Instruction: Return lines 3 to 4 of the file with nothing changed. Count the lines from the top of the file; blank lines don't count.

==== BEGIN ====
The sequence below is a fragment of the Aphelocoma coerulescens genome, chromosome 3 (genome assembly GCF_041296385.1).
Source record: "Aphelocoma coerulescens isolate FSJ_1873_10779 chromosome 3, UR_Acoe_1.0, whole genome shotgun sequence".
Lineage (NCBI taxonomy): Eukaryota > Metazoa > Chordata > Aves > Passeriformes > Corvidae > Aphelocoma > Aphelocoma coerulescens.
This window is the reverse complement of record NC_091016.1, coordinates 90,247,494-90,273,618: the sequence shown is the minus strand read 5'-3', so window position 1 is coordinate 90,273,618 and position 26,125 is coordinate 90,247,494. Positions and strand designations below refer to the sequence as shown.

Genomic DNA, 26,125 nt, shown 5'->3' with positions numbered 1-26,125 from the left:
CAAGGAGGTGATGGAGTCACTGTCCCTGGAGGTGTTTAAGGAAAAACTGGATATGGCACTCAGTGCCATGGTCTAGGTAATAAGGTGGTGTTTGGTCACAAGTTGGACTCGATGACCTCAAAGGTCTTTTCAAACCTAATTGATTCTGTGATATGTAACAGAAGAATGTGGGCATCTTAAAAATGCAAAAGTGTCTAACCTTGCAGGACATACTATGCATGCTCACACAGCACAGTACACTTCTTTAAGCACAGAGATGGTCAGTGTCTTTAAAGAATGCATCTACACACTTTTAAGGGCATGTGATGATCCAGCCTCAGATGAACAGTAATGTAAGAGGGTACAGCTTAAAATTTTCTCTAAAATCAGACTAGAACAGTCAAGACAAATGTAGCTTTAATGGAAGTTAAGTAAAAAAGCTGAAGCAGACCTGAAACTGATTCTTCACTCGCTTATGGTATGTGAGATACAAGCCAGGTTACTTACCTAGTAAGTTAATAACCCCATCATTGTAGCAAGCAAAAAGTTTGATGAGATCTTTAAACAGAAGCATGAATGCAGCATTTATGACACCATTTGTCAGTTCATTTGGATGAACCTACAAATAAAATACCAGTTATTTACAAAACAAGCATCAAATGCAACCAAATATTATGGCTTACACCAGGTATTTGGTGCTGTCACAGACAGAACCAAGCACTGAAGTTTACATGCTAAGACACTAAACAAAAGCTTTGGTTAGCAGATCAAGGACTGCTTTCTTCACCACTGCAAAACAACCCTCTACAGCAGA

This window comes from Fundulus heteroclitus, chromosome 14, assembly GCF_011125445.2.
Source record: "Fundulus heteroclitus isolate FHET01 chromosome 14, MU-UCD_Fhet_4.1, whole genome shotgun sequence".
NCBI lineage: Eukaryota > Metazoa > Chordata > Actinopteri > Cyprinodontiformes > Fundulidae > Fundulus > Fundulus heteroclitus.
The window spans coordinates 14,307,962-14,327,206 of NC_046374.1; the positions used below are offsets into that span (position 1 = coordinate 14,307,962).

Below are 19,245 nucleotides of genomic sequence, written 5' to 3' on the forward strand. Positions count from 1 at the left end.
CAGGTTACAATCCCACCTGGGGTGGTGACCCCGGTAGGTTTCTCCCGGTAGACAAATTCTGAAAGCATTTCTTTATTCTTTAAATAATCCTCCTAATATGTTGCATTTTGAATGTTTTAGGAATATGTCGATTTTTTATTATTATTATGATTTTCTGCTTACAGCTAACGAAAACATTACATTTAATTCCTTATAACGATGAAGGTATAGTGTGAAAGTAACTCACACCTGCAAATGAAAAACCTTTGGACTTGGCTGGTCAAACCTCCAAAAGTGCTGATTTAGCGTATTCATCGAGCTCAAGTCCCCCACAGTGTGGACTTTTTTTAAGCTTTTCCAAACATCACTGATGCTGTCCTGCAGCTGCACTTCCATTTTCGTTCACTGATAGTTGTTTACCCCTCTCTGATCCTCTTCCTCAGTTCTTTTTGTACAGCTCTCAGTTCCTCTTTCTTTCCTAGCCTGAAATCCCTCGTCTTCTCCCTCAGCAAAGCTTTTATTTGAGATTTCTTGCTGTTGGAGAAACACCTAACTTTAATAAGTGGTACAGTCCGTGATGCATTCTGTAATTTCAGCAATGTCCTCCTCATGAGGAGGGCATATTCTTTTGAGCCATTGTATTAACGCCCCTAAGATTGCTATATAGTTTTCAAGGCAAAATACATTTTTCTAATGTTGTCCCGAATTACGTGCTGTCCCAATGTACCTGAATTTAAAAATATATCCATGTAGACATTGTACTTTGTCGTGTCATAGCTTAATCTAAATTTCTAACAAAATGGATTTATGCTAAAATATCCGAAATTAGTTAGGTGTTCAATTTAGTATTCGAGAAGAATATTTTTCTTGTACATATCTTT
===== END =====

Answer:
Lineage (NCBI taxonomy): Eukaryota > Metazoa > Chordata > Aves > Passeriformes > Corvidae > Aphelocoma > Aphelocoma coerulescens.
This window is the reverse complement of record NC_091016.1, coordinates 90,247,494-90,273,618: the sequence shown is the minus strand read 5'-3', so window position 1 is coordinate 90,273,618 and position 26,125 is coordinate 90,247,494. Positions and strand designations below refer to the sequence as shown.